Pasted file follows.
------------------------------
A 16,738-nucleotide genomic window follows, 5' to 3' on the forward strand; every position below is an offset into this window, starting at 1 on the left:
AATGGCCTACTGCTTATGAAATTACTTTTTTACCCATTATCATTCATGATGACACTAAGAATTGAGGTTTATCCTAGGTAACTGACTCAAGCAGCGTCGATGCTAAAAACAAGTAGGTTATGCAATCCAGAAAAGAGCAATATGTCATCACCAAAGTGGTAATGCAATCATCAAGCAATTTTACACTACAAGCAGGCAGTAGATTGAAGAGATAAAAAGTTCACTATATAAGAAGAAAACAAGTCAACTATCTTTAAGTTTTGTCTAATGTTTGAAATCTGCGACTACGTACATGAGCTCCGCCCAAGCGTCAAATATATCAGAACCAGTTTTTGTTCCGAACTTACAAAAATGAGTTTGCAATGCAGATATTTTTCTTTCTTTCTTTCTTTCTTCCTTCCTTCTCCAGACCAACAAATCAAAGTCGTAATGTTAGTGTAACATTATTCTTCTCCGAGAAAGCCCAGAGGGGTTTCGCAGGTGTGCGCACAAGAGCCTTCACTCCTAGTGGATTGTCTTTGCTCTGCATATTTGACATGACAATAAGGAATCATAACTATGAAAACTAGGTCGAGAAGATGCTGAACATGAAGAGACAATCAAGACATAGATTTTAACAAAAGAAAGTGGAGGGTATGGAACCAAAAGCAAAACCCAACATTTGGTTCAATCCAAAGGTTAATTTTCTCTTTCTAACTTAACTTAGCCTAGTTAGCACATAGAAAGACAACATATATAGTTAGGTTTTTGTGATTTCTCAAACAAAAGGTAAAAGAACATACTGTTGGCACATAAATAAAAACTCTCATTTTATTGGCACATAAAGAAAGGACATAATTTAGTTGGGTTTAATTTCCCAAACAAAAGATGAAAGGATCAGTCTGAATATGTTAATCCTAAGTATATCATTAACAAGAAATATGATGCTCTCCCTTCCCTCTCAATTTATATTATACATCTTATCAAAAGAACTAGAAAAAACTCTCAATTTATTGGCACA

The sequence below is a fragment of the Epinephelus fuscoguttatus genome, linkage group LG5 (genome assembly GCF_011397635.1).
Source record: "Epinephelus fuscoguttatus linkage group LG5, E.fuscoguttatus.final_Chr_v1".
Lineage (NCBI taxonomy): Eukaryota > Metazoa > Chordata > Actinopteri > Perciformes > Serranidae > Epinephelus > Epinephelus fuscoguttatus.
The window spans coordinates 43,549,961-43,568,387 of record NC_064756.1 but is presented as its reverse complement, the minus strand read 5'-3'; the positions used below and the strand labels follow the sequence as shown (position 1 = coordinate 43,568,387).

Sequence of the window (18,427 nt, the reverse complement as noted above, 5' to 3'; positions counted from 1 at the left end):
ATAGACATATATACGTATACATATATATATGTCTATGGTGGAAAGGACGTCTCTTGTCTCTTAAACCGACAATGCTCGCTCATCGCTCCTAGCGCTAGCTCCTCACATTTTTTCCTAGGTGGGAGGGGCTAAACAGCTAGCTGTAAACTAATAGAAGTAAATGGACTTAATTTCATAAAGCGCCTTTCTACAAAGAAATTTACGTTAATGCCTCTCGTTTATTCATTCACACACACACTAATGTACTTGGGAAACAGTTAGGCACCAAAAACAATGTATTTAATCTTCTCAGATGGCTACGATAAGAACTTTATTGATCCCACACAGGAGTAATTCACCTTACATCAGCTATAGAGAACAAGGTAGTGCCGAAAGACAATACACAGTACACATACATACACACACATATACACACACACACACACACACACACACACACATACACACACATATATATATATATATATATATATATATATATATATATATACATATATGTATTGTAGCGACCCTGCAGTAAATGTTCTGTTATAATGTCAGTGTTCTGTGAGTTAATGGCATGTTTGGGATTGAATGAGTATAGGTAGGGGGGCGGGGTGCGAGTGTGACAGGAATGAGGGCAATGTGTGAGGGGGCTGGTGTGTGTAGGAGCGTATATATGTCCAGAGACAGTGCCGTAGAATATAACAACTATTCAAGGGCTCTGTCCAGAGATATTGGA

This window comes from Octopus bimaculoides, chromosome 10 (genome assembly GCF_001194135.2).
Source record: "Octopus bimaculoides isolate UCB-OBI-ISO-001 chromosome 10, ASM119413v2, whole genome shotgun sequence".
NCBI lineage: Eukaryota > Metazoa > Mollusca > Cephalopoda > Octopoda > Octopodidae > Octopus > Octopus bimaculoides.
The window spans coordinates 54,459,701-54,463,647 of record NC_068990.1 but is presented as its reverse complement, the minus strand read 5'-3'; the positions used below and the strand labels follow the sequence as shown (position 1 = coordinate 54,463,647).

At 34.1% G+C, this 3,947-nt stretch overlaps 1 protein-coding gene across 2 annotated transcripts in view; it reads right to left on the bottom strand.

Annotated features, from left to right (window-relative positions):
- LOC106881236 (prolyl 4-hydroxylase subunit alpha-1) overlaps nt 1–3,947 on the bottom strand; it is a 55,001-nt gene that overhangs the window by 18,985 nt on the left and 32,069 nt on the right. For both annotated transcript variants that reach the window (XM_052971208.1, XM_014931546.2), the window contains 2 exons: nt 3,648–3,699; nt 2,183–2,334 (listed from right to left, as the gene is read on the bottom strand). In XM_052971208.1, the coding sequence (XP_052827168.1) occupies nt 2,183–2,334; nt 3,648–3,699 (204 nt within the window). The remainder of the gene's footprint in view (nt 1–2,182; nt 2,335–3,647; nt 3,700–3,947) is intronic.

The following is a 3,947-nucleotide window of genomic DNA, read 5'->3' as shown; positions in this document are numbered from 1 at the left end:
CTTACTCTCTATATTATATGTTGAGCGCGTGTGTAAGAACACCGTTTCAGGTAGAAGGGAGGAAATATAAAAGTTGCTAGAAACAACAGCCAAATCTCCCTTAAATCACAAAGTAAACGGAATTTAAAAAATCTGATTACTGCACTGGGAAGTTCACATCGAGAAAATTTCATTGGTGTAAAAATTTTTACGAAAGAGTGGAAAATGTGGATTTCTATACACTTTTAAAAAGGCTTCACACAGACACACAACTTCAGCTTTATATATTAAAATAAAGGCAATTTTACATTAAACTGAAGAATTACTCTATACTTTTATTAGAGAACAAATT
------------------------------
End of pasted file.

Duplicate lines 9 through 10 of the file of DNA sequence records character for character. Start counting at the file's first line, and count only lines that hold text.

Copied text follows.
This window comes from Octopus bimaculoides, chromosome 10 (genome assembly GCF_001194135.2).
Source record: "Octopus bimaculoides isolate UCB-OBI-ISO-001 chromosome 10, ASM119413v2, whole genome shotgun sequence".